Wednesday, October 3, 2012

God is XYZ, pt.2: Unraveling Natural Theology

As I pointed out in one of my previous posts, God is XYZ , I discussed how the nature of the Gods and Goddesses is an irrelevant moot point when it comes to Contemporary Paganism as a whole. However, the rabbit hole does go a whole lot deeper, and the Gods and Goddesses do have a nature. I’m just going to briefly touch upon it.

There are two primary theologies when it comes to religion. It should be understood that these are the lateral outer limits of the spectrum and that a particular religion and more specifically an individual’s spirituality tends to fall somewhere between the two. However, when categorizing religious practice and or belief one or the other is generally more descriptive.

The first of these is referred to as Revealed Theology. All three of the Abrahamic Religions and contrary to popular belief Buddhism fall into this category.  This in no way makes these four the same in any accord. The key characteristic that quantifies a religion as belonging to either side of the spectrum has to do with how or where the basis of their theology originate. In Revealed Theology, the essence of the theology comes about from one or multiple revelations of some sort. Here are two very quick examples: Sitting under the Bodhi Siddhartha Guatama obtained enlightenment and became Buddha and the teaching of Buddhism originate there from; On the top of Mount Sinai Moses received the Ten Commandments.

At the other end of the spectrum rests Natural Theology. Natural Theology does not originate in some revelation or spiritual teaching that has been revealed but from observation of the natural world. In all fairness to Buddhism, there is a lot of this going on as well; remember I said that it is a spectrum. Contemporary Paganism in this regards is very much seated in Natural Theology. This doesn’t mean that our membership doesn’t have spiritual revelations, just that the root of our theology is not based on such. The Western discourse as it has been dominated by Classical Monotheism generally makes two arguments here; one is that the revelations of Revealed Religions are indeed natural as ordained by God and secondly that since revealed orthodoxy is the will of God any theology without such is a false theology. However, Contemporary Paganism, and the other religions grouped into this category, sees the interaction of existence not as one divine will but of the many, in many cases the many are aspects or derived of a great whole, but even here the whole is not exercising an omnipotent and singular will. Semantics aside, the usual rhetoric of Natural Theology is of the numerous, after all the world around us has many and varied wills.

The nature or essence of the Gods is thus part of this same ideological paradigm. Our understanding of them and how we interact with them is derived from Natural Theology. Herein there is room for many different "–isms" within our theological framework. It doesn’t matter whether one views the Gods polytheistically, monistically, pantheistically, animistically, etc… each one of these is derived from individual observations and interactions through the praxis within Contemporary Paganism to explain the essence of the Gods as existing immanently as a natural part of existence; not apart from it. As such, we define the nature of the Gods. Please note, I did not say that we determine the nature of the Gods but that we define it.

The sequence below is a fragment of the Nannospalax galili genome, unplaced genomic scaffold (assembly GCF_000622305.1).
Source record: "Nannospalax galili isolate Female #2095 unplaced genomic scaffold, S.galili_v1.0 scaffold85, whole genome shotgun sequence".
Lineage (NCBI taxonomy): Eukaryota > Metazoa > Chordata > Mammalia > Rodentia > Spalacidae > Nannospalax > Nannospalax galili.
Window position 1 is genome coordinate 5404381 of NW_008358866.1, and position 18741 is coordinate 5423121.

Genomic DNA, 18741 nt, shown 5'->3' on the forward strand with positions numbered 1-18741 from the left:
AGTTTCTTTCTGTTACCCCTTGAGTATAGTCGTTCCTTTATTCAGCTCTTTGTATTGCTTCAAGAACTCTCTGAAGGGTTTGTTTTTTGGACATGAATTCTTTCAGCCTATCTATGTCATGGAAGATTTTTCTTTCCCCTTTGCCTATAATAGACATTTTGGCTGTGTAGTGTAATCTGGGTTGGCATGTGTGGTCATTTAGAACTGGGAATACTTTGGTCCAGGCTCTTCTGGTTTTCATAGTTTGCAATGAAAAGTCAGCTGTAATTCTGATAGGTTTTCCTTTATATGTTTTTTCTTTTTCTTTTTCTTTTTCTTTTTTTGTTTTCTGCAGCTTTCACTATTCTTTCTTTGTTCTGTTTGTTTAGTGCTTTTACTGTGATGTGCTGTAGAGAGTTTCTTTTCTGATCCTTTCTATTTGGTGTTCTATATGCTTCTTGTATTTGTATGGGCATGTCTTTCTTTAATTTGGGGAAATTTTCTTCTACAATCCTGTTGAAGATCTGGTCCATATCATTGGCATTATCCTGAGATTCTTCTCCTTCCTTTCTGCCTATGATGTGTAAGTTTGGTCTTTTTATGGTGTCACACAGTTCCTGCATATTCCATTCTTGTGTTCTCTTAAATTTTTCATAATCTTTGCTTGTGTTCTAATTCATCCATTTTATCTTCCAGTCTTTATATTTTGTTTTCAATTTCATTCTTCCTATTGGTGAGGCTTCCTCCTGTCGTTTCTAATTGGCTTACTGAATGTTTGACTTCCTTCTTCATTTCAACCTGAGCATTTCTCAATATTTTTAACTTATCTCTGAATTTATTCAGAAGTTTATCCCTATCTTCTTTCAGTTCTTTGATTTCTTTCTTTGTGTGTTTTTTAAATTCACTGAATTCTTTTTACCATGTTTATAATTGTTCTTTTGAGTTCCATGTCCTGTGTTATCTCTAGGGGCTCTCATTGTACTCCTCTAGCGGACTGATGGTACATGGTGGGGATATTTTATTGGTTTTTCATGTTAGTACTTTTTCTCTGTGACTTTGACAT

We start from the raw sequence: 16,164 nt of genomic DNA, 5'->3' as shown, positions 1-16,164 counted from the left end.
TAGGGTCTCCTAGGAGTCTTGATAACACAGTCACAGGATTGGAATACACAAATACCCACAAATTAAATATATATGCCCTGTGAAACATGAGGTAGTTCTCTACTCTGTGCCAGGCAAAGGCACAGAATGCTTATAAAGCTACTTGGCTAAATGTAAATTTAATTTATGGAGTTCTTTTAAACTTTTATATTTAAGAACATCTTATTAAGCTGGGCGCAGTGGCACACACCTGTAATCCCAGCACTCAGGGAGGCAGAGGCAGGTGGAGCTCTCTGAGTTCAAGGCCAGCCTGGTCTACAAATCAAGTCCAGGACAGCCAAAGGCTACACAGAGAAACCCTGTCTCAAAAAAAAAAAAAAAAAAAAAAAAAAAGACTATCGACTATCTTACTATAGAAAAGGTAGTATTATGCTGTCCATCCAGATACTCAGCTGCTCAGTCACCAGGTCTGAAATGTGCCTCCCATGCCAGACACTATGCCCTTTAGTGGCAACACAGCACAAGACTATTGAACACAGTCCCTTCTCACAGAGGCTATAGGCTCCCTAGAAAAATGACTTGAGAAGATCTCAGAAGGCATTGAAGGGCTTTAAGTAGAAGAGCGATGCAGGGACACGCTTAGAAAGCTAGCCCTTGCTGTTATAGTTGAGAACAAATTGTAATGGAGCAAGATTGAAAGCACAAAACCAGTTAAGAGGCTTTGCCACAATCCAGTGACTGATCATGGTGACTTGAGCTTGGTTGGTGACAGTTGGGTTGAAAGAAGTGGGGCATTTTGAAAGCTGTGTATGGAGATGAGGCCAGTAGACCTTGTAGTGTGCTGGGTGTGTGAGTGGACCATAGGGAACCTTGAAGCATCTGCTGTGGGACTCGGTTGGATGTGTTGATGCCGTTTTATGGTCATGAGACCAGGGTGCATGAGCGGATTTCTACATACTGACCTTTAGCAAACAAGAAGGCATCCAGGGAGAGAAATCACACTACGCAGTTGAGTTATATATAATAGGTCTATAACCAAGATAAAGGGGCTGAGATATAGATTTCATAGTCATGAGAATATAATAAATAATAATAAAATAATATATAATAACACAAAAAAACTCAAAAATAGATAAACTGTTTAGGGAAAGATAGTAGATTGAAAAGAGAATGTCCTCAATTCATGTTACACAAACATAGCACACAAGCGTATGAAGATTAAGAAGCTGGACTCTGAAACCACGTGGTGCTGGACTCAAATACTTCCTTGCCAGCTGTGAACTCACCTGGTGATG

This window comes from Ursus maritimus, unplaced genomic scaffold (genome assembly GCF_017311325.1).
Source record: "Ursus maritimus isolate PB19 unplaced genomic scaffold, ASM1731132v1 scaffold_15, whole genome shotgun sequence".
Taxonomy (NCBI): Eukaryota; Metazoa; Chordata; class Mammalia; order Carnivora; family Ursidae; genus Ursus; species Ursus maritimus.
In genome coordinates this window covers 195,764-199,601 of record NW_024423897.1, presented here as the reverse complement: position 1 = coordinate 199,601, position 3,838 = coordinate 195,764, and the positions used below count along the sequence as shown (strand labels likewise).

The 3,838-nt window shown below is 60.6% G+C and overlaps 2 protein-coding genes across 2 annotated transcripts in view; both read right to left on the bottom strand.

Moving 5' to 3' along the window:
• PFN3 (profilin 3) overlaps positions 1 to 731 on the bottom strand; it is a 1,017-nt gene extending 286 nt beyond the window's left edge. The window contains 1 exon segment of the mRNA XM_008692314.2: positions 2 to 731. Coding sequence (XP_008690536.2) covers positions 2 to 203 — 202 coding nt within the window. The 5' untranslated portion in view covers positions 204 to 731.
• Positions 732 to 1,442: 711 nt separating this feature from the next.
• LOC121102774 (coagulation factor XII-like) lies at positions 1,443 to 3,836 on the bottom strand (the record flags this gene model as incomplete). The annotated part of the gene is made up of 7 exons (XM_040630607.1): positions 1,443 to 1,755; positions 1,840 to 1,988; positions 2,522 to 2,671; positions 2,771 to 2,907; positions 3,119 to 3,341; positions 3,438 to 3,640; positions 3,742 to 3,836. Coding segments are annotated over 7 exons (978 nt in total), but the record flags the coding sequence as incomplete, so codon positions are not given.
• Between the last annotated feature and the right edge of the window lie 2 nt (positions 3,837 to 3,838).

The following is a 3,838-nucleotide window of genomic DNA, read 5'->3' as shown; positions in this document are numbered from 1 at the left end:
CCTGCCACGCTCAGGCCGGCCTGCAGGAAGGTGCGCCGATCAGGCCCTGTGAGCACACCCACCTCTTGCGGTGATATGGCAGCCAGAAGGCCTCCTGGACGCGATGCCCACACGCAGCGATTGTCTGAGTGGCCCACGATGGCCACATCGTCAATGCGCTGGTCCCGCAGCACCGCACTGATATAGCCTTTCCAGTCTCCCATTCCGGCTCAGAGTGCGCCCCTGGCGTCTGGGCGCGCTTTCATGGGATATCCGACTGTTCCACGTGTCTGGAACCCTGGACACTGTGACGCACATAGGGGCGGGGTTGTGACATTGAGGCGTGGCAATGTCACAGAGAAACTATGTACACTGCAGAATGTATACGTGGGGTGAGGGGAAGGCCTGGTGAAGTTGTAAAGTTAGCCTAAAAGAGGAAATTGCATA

The Gods as each individual defines them are interacted with as a reflection of the nature of the individual who worships them. Some would argue that we make the Gods, others argue differently; as far as Natural Theology is concerned, both are true in the sense that our interactions with the Gods are based upon individualistic ideologies and not orthodox group ideology. The truth of the matter is a personal issue; this is the rhetoric of Contemporary Paganism. In fact the only point really made is that our understanding of the Gods is derived from a stance of observation, interaction, and personal experience.

As individuals our tendencies are to interact with Gods in the manner in which we understand them, but also the particular Gods that we interact with derive from our own essence. For example, a Humanist Pagan may understand the nature of the Gods as existing solely as archetypes and so their interaction with the Gods is inwardly from this point of view. As the axiom goes, “Like attracts like.” That which exists at the heart of the individual’s being finds kinship with certain Gods, thus personal and immensely strong bonds are often developed leading to the mutual relationship that exists between a devotee and their Gods. It is my belief that it is partially for this reason on why Contemporary Paganism has taken on such an emphasis in having a Patron Deity, that and the Reconstructionist Traditions within our mists have had a larger impact than they are usually accredited with.

Boidh se!

-Spanish Moss

"Lost in a thicket bare-footed upon a thorned path."

1 comment:

GreenFlame said...

Although I don't think we can ever determine "the nature" of the Gods (nor would I want that to happen), I personally don't think I would want to be in circle with an Atheist or Agnostic Pagan who did not believe in some sort of external reality to what or Who we were invoking. I'm happy for people to believe whatever they want to believe, but having thought about this quite a bit, I think we'd have to share some degree of -- yes, I'll say it -- orthodoxy between us in order to go to the same place.